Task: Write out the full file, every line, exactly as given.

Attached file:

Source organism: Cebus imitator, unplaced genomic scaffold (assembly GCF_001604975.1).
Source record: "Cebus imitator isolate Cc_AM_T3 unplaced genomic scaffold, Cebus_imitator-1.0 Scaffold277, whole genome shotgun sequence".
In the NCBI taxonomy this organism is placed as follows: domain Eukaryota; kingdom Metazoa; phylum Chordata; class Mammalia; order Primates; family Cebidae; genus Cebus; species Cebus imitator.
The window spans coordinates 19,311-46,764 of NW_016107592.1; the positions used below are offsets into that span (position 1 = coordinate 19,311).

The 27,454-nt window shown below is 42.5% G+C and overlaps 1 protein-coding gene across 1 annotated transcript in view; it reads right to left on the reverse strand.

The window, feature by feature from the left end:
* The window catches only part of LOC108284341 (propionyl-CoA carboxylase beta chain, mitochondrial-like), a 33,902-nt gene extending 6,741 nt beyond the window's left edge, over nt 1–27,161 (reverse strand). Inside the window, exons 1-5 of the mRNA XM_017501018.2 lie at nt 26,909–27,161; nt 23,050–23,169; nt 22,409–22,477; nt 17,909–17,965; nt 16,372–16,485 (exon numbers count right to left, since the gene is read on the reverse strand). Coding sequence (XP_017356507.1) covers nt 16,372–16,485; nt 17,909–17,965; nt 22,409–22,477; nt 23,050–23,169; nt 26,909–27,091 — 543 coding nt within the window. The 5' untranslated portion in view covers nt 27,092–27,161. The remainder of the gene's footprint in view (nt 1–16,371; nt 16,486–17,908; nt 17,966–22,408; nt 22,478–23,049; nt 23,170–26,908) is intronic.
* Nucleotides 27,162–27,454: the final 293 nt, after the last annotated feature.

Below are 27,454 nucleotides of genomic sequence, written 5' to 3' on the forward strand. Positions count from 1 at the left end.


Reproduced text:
Source organism: Cebus imitator, unplaced genomic scaffold (assembly GCF_001604975.1).
Source record: "Cebus imitator isolate Cc_AM_T3 unplaced genomic scaffold, Cebus_imitator-1.0 Scaffold277, whole genome shotgun sequence".
In the NCBI taxonomy this organism is placed as follows: domain Eukaryota; kingdom Metazoa; phylum Chordata; class Mammalia; order Primates; family Cebidae; genus Cebus; species Cebus imitator.
The window spans coordinates 19,311-46,764 of NW_016107592.1; the positions used below are offsets into that span (position 1 = coordinate 19,311).

The 27,454-nt window shown below is 42.5% G+C and overlaps 1 protein-coding gene across 1 annotated transcript in view; it reads right to left on the reverse strand.

The window, feature by feature from the left end:
* The window catches only part of LOC108284341 (propionyl-CoA carboxylase beta chain, mitochondrial-like), a 33,902-nt gene extending 6,741 nt beyond the window's left edge, over nt 1–27,161 (reverse strand). Inside the window, exons 1-5 of the mRNA XM_017501018.2 lie at nt 26,909–27,161; nt 23,050–23,169; nt 22,409–22,477; nt 17,909–17,965; nt 16,372–16,485 (exon numbers count right to left, since the gene is read on the reverse strand). Coding sequence (XP_017356507.1) covers nt 16,372–16,485; nt 17,909–17,965; nt 22,409–22,477; nt 23,050–23,169; nt 26,909–27,091 — 543 coding nt within the window. The 5' untranslated portion in view covers nt 27,092–27,161. The remainder of the gene's footprint in view (nt 1–16,371; nt 16,486–17,908; nt 17,966–22,408; nt 22,478–23,049; nt 23,170–26,908) is intronic.
* Nucleotides 27,162–27,454: the final 293 nt, after the last annotated feature.

Below are 27,454 nucleotides of genomic sequence, written 5' to 3' on the forward strand. Positions count from 1 at the left end.